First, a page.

It Was A Thursday

Timehop is a blessing and a curse, especially for the time leading up and following the death of my parents because it drags all the good, the bad, and the ugly right back up.  Today, two years ago, my Momma went in for a procedure to place a tube in her abdomen so she could start peritoneal dialysis.  That day was the beginning of a topsy turvy week and a half that none of us ever, ever expected.

Why am I writing this now?  Well, I’ve been told by a grief counselor that writing memories down as they appear, even a word or two, can help.  I feel too that this is the first time I’m truly getting to experience some of this in a clear head because a year ago I was so incredibly angry after Dad died.  I know this because close friends told me how I was itching for a fight, my resting bitch face was glued on my faced, and man, what little I did journal, it was angry all right.

So yeah, dialysis. We went to the kidney doctor’s office where they were doing the same day procedure to put the tube in.  I remember I had packed all of my school books and laptop that morning because I was trying to get ahead for the semester.  It was my last semester at Butler and we didn’t know how Mom’s treatment plan would play out.  I was taking on extra responsibilities even before this day.  Grocery shopping, cleaning, cooking, extra errands, laundry, etc.  Mom was too tired and exhausted from the kidney failure to do any small part of what she used to do daily.

There I was in the small waiting room, books spread across five chairs trying to focus on working on assignments with questions in the back of my head about the coming days, weeks, and months.  And of course my brother texting me for updates, updates that I didn’t have yet.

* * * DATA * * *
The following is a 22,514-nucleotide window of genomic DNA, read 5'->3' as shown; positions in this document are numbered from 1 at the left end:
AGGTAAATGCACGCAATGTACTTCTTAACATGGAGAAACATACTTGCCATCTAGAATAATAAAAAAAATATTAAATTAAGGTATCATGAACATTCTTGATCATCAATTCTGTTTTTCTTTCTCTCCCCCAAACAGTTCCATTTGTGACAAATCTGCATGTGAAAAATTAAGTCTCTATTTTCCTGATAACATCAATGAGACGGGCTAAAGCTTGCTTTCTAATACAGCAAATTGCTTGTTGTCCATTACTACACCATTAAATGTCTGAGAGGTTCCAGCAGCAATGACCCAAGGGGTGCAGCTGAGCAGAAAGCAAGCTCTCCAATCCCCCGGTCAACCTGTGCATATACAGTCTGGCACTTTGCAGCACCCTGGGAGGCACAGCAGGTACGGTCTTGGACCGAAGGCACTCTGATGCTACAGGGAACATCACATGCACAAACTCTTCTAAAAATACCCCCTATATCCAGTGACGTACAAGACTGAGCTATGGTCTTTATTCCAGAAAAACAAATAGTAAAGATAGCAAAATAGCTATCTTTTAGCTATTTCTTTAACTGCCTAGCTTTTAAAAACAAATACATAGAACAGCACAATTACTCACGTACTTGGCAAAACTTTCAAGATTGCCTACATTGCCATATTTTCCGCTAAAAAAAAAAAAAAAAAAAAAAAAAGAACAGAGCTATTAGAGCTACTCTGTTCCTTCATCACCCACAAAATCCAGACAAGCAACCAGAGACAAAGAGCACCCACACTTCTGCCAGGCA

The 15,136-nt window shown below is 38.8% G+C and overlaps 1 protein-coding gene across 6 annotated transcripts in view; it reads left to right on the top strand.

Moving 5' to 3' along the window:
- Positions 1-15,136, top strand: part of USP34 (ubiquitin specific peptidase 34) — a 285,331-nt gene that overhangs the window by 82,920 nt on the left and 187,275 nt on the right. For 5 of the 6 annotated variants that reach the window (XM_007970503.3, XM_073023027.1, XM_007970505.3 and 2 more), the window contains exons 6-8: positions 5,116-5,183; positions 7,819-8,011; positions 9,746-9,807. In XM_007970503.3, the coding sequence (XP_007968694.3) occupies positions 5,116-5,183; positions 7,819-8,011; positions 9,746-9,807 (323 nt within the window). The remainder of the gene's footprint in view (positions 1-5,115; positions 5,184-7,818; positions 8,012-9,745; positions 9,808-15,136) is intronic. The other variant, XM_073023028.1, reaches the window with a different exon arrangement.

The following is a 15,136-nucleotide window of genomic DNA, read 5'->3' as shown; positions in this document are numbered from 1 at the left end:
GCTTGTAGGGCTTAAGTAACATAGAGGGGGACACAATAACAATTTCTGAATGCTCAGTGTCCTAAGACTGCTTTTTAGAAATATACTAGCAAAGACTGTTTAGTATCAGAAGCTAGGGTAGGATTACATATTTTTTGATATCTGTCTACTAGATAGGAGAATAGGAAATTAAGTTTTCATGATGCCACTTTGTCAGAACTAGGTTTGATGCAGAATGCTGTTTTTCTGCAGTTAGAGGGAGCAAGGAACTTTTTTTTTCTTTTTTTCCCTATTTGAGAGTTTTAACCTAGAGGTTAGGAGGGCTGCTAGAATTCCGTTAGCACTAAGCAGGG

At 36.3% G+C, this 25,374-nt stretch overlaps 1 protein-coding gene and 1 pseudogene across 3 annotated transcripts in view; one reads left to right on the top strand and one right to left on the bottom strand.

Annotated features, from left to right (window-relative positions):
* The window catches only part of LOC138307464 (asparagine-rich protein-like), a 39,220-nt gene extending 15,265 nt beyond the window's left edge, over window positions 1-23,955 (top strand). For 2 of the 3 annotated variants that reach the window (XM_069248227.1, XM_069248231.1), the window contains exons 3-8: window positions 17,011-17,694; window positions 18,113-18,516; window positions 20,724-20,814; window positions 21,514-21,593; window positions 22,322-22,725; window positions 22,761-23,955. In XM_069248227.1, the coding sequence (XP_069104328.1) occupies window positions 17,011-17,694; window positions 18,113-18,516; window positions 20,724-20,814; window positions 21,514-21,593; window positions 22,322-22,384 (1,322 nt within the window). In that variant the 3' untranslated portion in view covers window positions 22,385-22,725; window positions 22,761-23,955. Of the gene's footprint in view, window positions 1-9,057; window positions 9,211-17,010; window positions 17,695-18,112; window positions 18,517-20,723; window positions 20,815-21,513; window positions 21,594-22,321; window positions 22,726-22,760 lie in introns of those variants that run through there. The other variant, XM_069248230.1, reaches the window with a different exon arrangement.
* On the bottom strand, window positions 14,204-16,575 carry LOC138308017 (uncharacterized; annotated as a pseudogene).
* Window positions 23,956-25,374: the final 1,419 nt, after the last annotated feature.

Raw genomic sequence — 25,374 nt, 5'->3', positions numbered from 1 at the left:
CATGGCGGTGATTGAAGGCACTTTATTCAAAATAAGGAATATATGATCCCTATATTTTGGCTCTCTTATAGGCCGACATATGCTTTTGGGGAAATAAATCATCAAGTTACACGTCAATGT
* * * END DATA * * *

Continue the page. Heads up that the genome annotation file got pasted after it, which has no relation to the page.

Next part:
Then I remember one of the doctors coming out and telling us that they were starting her on emergency dialysis as soon as they placed the tube.  Typically they would have waited a couple of weeks before starting her dialysis treatment to let the skin heal around the tube and making it more secure.  It boiled down to the fact that was she was stage five of renal failure and looked it.  Looking back on it, I think this was when everyone finally got on the same page I was on when Mom was in the emergency room maybe a week and a half before this day: she’s in bad shape and we’ve gotta do something.

Before any of this happened we were sent to a counseling session as a family with a dialysis nurse.  There were three other families there and they had requested the whole family be there.  So my brother flew in from Texas and we went.  Five hours of information being thrown at us, most of it sticking, most of it just difficult to swallow.  It was January 28.

At the counseling session they explained to us everything about renal failure, what it was, how it can progress, symptoms, etc.  Then they explained the options of treatment.  Then they showed us all the equipment.  Taught us how to do home peritoneal dialysis.

So, sitting there with Momma as they hooked her up to the machine and the dialysate began its journey through the long tubing I remembered thinking “okay, this is happening.  this is our life now.”

What I had not been expecting was the conversation about DNRs and living wills.  Though the fact that she was stage five maybe wouldn’t have changed even with months of dialysis, her symptoms would have been eased.  We were clinging to hope of seeing Mom early retire (she had been kind of salty about this at first, but then got on board) and begin doing whatever the hell she wanted, when she wanted.  She talked about gardening again, enthused with the idea that she could be planting tomatoes in a few months.  We talked about me building a raised flower bed for her so she could plant flowers again.  DNRs and living wills had never crossed my mind.

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